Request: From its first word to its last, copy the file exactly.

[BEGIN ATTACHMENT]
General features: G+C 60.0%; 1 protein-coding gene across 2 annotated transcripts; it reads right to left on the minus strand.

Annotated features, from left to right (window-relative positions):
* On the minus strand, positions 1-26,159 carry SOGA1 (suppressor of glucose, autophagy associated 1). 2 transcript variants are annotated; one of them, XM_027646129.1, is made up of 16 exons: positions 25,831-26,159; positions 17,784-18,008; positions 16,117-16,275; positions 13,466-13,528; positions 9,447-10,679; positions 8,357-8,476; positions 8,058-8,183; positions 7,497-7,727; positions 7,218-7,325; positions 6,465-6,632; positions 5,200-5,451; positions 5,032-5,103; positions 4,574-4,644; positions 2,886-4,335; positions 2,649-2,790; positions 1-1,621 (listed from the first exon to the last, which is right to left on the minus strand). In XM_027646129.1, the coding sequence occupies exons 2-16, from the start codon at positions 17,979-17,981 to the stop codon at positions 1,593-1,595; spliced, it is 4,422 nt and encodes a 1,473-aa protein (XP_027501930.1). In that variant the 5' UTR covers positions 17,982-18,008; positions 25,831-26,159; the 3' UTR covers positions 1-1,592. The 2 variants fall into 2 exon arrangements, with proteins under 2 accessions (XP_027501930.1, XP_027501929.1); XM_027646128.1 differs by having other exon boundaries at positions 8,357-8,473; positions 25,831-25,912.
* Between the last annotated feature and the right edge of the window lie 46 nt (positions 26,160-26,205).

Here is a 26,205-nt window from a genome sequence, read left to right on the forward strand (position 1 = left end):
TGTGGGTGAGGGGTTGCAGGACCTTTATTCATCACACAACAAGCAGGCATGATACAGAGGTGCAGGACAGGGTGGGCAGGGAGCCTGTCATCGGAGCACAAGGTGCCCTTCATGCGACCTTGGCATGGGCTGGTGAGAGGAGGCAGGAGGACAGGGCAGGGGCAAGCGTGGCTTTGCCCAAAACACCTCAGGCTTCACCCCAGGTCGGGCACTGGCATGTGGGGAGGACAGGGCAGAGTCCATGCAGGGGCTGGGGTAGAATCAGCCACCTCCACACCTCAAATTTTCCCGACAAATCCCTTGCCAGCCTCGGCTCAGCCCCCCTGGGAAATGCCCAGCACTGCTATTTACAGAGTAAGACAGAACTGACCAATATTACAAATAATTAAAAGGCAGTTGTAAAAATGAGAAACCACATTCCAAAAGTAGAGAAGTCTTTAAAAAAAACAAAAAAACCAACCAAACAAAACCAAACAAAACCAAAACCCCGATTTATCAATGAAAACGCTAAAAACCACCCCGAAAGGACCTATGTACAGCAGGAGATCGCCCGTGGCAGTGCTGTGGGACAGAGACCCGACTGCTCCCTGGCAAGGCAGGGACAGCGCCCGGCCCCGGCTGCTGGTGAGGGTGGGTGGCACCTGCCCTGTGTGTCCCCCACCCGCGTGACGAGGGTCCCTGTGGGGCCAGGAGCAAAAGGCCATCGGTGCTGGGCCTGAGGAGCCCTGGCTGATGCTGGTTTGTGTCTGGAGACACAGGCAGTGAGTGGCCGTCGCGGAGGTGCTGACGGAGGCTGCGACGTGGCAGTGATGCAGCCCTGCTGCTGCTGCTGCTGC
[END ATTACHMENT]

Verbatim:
General features: G+C 60.0%; 1 protein-coding gene across 2 annotated transcripts; it reads right to left on the minus strand.

Annotated features, from left to right (window-relative positions):
* On the minus strand, positions 1-26,159 carry SOGA1 (suppressor of glucose, autophagy associated 1). 2 transcript variants are annotated; one of them, XM_027646129.1, is made up of 16 exons: positions 25,831-26,159; positions 17,784-18,008; positions 16,117-16,275; positions 13,466-13,528; positions 9,447-10,679; positions 8,357-8,476; positions 8,058-8,183; positions 7,497-7,727; positions 7,218-7,325; positions 6,465-6,632; positions 5,200-5,451; positions 5,032-5,103; positions 4,574-4,644; positions 2,886-4,335; positions 2,649-2,790; positions 1-1,621 (listed from the first exon to the last, which is right to left on the minus strand). In XM_027646129.1, the coding sequence occupies exons 2-16, from the start codon at positions 17,979-17,981 to the stop codon at positions 1,593-1,595; spliced, it is 4,422 nt and encodes a 1,473-aa protein (XP_027501930.1). In that variant the 5' UTR covers positions 17,982-18,008; positions 25,831-26,159; the 3' UTR covers positions 1-1,592. The 2 variants fall into 2 exon arrangements, with proteins under 2 accessions (XP_027501930.1, XP_027501929.1); XM_027646128.1 differs by having other exon boundaries at positions 8,357-8,473; positions 25,831-25,912.
* Between the last annotated feature and the right edge of the window lie 46 nt (positions 26,160-26,205).

Here is a 26,205-nt window from a genome sequence, read left to right on the forward strand (position 1 = left end):
TGTGGGTGAGGGGTTGCAGGACCTTTATTCATCACACAACAAGCAGGCATGATACAGAGGTGCAGGACAGGGTGGGCAGGGAGCCTGTCATCGGAGCACAAGGTGCCCTTCATGCGACCTTGGCATGGGCTGGTGAGAGGAGGCAGGAGGACAGGGCAGGGGCAAGCGTGGCTTTGCCCAAAACACCTCAGGCTTCACCCCAGGTCGGGCACTGGCATGTGGGGAGGACAGGGCAGAGTCCATGCAGGGGCTGGGGTAGAATCAGCCACCTCCACACCTCAAATTTTCCCGACAAATCCCTTGCCAGCCTCGGCTCAGCCCCCCTGGGAAATGCCCAGCACTGCTATTTACAGAGTAAGACAGAACTGACCAATATTACAAATAATTAAAAGGCAGTTGTAAAAATGAGAAACCACATTCCAAAAGTAGAGAAGTCTTTAAAAAAAACAAAAAAACCAACCAAACAAAACCAAACAAAACCAAAACCCCGATTTATCAATGAAAACGCTAAAAACCACCCCGAAAGGACCTATGTACAGCAGGAGATCGCCCGTGGCAGTGCTGTGGGACAGAGACCCGACTGCTCCCTGGCAAGGCAGGGACAGCGCCCGGCCCCGGCTGCTGGTGAGGGTGGGTGGCACCTGCCCTGTGTGTCCCCCACCCGCGTGACGAGGGTCCCTGTGGGGCCAGGAGCAAAAGGCCATCGGTGCTGGGCCTGAGGAGCCCTGGCTGATGCTGGTTTGTGTCTGGAGACACAGGCAGTGAGTGGCCGTCGCGGAGGTGCTGACGGAGGCTGCGACGTGGCAGTGATGCAGCCCTGCTGCTGCTGCTGCTGC